Pedro’s future in MLB is as an Adam Dunn-type AL DH and emergency first baseman. .240, 30 HR in a good year, and three- and four-pitch punchouts aplenty. But this is a redraft league, our future is the next eight weeks, and Pedro’s going to lose time.
Yunel Escobar seems to be in a better spot at least for now. He’s getting every day AB at third, and is having himself a nice year (.319/.368/.421 for OPS .789). The Nationals don’t hate him.
But he is Yunel Escobar and he only has five HR and one SB on the year. Players are streaming back from injury (Rendon, Zimmerman the hitter, and Werth in the last week) and with the need to get everybody AB as well as Danny Espinosa (10 HR, .740 OPS in 296 AB) things could end up in a timeshare. Bizarrely, the Nats continue to run Ian Desmond out there every day despite a .631 OPS and an arm that’s a constant danger to the popcorn vendors. Rendon’s OBP is up to .374 so he’s getting it going–so the smart play is Espinosa at short and leaving Escobar in at third, but the Nats have always done shit we don’t understand.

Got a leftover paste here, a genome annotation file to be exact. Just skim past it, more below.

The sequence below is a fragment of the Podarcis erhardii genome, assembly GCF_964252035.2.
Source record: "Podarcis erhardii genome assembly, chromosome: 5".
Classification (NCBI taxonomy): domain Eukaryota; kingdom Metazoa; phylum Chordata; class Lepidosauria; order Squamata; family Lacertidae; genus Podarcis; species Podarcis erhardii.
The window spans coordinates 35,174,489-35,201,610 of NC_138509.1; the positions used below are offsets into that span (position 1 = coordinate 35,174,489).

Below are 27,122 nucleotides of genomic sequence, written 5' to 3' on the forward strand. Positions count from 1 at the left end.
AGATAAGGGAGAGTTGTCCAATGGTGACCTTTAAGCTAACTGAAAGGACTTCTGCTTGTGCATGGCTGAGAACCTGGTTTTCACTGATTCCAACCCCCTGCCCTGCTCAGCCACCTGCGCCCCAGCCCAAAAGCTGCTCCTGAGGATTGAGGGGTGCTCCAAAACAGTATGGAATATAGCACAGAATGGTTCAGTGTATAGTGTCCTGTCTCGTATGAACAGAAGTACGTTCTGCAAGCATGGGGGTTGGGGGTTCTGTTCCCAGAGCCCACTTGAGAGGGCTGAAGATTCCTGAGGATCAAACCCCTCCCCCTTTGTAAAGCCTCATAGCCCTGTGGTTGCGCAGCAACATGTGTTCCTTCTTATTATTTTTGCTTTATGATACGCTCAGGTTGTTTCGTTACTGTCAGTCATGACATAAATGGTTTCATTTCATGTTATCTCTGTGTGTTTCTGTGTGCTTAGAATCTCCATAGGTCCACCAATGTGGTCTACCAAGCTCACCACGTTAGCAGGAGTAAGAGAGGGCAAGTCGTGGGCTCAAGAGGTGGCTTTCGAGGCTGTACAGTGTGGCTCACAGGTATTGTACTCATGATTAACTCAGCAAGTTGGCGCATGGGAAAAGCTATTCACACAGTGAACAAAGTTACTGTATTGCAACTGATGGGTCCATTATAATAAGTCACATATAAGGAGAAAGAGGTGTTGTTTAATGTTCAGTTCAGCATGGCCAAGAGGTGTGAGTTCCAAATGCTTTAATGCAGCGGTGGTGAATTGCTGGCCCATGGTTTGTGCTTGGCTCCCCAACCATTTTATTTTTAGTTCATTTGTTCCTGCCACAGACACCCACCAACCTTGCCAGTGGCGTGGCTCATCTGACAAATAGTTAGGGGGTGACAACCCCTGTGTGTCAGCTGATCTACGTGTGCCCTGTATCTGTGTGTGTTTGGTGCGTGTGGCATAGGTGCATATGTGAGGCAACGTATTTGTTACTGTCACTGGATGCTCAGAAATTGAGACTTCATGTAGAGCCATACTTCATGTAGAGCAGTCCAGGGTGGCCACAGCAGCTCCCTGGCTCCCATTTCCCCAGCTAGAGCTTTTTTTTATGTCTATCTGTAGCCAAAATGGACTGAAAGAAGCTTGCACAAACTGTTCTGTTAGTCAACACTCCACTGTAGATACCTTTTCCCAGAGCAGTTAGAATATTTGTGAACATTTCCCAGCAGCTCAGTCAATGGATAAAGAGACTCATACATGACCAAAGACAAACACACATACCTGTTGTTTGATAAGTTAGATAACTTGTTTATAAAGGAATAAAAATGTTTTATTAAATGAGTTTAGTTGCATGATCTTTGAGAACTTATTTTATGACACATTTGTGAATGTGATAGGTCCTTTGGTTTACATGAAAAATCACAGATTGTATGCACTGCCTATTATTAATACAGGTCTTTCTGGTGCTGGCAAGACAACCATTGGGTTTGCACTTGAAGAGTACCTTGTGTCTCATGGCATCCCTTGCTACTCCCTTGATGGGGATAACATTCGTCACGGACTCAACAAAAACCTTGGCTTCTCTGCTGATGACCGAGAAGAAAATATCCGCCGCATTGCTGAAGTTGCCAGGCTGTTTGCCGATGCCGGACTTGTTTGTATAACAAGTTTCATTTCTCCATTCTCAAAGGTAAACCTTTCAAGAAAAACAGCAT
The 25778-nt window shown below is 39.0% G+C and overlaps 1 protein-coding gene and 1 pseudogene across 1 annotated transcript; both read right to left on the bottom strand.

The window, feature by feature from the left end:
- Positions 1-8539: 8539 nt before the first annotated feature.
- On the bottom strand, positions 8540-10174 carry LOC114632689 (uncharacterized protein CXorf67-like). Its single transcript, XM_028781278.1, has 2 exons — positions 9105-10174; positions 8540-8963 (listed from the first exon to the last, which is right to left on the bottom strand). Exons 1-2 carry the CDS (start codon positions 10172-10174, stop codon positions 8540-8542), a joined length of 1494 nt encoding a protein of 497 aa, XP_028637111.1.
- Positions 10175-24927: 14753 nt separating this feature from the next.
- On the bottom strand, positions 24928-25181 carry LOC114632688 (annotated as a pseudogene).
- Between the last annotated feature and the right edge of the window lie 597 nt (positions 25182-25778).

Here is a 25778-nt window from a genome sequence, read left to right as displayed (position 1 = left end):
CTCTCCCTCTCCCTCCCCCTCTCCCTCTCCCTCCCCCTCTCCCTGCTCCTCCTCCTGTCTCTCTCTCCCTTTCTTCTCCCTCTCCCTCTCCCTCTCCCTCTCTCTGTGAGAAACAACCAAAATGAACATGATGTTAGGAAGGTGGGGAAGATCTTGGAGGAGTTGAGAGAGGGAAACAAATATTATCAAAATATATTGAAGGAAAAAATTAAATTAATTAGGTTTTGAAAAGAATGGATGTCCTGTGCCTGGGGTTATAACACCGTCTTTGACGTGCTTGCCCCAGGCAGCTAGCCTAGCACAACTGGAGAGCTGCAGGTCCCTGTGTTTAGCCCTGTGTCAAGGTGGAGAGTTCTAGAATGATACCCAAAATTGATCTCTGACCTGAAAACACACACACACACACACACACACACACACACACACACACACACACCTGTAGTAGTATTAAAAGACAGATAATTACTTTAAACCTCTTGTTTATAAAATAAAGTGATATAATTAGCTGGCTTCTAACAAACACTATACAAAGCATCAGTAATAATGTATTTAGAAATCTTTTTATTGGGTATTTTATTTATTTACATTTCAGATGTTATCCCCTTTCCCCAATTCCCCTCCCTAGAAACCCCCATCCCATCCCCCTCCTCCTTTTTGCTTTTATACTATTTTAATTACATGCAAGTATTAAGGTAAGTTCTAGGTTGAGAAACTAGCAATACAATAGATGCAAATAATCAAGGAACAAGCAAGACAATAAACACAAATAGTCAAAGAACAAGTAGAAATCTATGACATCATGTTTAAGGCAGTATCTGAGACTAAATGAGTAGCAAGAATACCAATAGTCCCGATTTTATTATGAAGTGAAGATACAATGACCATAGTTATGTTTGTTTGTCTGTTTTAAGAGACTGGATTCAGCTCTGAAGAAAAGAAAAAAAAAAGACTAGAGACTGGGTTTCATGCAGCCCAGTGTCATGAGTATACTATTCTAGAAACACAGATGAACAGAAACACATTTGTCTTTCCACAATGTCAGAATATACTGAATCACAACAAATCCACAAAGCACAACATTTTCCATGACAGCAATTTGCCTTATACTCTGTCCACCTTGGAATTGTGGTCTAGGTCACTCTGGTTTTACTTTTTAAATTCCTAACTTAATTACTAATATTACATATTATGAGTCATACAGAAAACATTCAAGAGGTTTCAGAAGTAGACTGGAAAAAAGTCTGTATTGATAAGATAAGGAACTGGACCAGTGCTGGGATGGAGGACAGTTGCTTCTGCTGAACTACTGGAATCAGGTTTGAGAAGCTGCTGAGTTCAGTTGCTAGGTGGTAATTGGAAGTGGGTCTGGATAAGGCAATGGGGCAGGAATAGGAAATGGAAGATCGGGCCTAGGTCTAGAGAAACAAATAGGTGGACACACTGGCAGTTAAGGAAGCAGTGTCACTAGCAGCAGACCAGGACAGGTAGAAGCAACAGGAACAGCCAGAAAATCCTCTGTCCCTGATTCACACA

Dutch Boy might have won this deal, but it won’t be decided on the field–it’ll be decided in the manager’s office where lineup cards are made.
Michael Conforto NYM – OF
Michael A. Taylor Was – OF
I’d suggest Copper fix this, but you can’t fix Stupid.
Conforto may be worth claiming. Hell, I had a claim in. But how can you drop a guy who has 8 HR and 11 SB despite having spent time in the minors, to hang onto … TJ House, Colby Lewis, Chris Iannetta (in a one catcher league), Adeiny Hechavarria, and Odubel Herrera?
When reached for comment, Jose said “Well, Taylor isn’t in his 30s yet and hasn’t been on the DL 15 times in his career, so I had no use for him. Oh and I like Conforto, and with a little bit of luck he’ll give me 85% of Taylor’s stats on a Mets offence that’s not just bad, but historically bad.”